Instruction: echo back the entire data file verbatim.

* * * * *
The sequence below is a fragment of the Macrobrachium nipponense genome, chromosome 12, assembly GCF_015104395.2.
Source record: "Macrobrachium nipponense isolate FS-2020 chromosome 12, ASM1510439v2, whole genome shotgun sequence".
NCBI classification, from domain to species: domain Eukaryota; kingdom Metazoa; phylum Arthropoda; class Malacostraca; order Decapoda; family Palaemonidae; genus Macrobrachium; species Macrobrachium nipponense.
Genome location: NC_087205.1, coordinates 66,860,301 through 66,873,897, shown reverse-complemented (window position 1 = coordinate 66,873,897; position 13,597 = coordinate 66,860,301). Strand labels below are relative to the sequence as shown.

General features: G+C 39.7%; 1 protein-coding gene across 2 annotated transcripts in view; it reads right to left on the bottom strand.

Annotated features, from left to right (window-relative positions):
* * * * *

The sequence below is a fragment of the Macrobrachium nipponense genome, chromosome 12, assembly GCF_015104395.2.
Source record: "Macrobrachium nipponense isolate FS-2020 chromosome 12, ASM1510439v2, whole genome shotgun sequence".
NCBI classification, from domain to species: domain Eukaryota; kingdom Metazoa; phylum Arthropoda; class Malacostraca; order Decapoda; family Palaemonidae; genus Macrobrachium; species Macrobrachium nipponense.
Genome location: NC_087205.1, coordinates 66,860,301 through 66,873,897, shown reverse-complemented (window position 1 = coordinate 66,873,897; position 13,597 = coordinate 66,860,301). Strand labels below are relative to the sequence as shown.

General features: G+C 39.7%; 1 protein-coding gene across 2 annotated transcripts in view; it reads right to left on the bottom strand.

Annotated features, from left to right (window-relative positions):